Cookies on Pinsent Masons website

This website uses cookies to allow us to see how the site is used. The cookies cannot identify you. If you continue to use this site we will assume that you are happy with this

If you want to use the sites without cookies or would like to know more, you can do that here.

New Home Office entrepreneur test cuts visa numbers

Last year saw a fall in the number of entrepreneur visas granted to non-EU nationalities as the Home Office became more aggressive in challenging applications with its Genuine Entrepreneur Test, said employment and immigration law expert Jill Turner of Pinsent Masons, the law firm behind Out-Law.com.18 Mar 2015

The number of entrepreneur visas granted to all non-EU nationalities increased almost six-fold from 189 in 2010 to 1,089 in 2014, according to figures obtained by Pinsent Masons. However, in 2013, the overall figure was 1,166.

"The slight decline in the overall number of entrepreneur visas granted suggests that the new test is beginning to have the desired effect," Turner said.

Turner said that the Genuine Entrepreneur Test introduced in January 2013 is strict, and applicants must prove they are genuinely able to start a business in the UK. They may have to present business plans, undergo English language tests, and attend interviews, and an applicant without a previous UK visa will need to prove they have access to at least £200,000 (US$295,000) in investment funds.

"The entrepreneur test is posing problems for those unprepared for the comprehensive approach employed by the Home Office. Many law firms are currently spending considerable amounts of time preparing applicants in advance of these tests," Turner said. Those who do not seek legal advice "often find they are underprepared and see their applications rejected," she said.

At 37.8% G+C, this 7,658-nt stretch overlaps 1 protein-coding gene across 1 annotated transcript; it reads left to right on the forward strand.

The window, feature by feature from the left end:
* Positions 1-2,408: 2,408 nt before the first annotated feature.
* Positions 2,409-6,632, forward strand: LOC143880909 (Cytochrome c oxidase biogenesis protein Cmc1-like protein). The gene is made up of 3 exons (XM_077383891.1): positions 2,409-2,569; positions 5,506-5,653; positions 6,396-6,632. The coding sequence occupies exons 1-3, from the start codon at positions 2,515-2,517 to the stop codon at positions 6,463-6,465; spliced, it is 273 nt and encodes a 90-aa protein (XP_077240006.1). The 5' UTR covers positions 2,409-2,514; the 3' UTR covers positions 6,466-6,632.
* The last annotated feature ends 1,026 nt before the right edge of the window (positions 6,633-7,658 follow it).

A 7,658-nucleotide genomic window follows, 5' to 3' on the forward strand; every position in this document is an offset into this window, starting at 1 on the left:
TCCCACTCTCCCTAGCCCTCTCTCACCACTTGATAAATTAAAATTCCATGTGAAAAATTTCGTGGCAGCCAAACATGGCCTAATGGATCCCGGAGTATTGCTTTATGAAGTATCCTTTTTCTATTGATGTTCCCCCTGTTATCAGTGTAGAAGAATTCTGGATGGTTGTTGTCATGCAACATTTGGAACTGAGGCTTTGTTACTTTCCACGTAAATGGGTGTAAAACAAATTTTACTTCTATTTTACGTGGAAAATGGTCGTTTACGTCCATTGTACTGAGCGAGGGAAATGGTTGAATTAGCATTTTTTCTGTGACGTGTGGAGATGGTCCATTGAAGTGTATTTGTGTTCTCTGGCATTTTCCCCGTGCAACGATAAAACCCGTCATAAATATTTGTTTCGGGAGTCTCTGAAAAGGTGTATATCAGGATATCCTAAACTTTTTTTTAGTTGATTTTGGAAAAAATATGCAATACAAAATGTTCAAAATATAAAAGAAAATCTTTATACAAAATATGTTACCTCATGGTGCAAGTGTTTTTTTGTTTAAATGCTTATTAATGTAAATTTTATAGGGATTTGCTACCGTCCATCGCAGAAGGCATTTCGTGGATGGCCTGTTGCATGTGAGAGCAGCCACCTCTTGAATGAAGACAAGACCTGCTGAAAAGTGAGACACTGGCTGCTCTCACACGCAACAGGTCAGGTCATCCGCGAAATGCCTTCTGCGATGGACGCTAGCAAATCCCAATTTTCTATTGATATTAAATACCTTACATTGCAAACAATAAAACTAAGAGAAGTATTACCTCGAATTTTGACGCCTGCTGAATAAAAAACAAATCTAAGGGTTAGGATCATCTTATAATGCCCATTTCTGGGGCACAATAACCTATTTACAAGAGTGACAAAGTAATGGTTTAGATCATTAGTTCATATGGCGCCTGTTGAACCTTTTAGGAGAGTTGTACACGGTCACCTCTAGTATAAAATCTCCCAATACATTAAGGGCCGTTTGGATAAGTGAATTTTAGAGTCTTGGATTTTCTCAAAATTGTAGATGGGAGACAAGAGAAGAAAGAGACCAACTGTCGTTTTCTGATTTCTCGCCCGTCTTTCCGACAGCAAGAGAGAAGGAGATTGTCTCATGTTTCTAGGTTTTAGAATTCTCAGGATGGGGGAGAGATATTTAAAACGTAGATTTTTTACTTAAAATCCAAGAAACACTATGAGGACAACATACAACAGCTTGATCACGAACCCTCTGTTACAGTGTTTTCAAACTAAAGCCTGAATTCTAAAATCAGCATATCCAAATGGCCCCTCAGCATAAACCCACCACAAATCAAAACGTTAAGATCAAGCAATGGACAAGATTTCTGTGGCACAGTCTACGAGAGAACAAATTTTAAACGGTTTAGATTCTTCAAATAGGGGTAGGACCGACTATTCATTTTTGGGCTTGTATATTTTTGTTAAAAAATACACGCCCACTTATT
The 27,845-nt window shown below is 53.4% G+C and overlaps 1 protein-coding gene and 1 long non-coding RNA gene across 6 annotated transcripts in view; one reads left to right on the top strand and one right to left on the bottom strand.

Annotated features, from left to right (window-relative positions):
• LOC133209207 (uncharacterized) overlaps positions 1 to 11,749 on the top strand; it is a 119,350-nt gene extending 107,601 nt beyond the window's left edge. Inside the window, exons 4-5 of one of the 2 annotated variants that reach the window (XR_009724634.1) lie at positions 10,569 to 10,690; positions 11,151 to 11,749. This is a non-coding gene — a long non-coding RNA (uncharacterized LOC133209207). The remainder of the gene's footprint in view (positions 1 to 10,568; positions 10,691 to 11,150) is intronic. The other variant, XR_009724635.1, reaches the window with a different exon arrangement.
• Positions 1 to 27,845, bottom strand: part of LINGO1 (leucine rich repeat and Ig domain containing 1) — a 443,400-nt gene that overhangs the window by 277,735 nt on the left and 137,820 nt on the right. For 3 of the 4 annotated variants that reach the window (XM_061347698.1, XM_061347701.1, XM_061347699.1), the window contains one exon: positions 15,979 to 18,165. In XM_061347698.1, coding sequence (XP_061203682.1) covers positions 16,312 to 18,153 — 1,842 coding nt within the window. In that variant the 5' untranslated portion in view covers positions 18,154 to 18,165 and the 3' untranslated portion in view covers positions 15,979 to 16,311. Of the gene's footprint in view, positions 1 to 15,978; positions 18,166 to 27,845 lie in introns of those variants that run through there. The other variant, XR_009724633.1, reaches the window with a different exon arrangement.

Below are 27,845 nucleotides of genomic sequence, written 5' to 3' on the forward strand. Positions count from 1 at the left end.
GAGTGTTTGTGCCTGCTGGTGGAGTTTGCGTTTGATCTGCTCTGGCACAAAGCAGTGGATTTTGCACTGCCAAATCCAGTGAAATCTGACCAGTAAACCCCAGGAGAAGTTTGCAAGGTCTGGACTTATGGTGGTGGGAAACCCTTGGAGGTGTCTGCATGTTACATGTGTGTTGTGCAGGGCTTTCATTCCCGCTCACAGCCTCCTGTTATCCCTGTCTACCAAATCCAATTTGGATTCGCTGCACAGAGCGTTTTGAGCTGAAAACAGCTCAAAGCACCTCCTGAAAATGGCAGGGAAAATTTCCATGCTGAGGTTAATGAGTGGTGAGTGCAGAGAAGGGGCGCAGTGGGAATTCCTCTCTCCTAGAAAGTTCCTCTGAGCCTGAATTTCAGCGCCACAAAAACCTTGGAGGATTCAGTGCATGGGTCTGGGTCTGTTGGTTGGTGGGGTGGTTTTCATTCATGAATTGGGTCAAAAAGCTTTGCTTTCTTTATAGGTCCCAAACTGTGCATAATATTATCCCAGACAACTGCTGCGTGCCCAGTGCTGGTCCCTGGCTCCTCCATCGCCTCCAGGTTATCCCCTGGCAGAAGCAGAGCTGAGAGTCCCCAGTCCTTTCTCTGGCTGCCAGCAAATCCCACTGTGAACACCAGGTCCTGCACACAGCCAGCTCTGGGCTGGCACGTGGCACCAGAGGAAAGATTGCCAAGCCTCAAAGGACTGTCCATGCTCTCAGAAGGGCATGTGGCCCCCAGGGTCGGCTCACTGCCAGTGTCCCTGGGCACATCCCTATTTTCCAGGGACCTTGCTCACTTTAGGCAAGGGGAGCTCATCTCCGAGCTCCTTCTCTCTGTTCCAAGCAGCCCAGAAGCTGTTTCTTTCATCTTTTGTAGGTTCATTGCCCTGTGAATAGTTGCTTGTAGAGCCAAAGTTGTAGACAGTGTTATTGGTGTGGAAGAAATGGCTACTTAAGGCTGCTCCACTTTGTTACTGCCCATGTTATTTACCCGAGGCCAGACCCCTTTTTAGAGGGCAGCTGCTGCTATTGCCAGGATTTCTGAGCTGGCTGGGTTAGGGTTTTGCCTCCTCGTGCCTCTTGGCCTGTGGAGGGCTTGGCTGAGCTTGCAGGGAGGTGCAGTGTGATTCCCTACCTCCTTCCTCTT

There is growth in one area, however: the number of entrepreneur visas granted to Russians grew from just four in 2010 to 58 in 2014.

Russian entrepreneurs are attracted to the UK because of the comparative ease of setting up new businesses, the lack of bureaucracy in running a business, and the predictable legal system, Turner said.

A large community of Russian expatriates in London also provides an attractive support network and further funding for entrepreneurs coming to the UK from Russia, said Turner.

Turner said that the fall in the value of the rouble over the last few years may also have contributed to the growth in applications for the entrepreneur visa, if people's assets are now worth too little to apply for an investor visa.

The investor visa requires a minimum investment of £2 million, where the entrepreneur visa only requires £200,000 in investment funds. 

Recent Employment Experience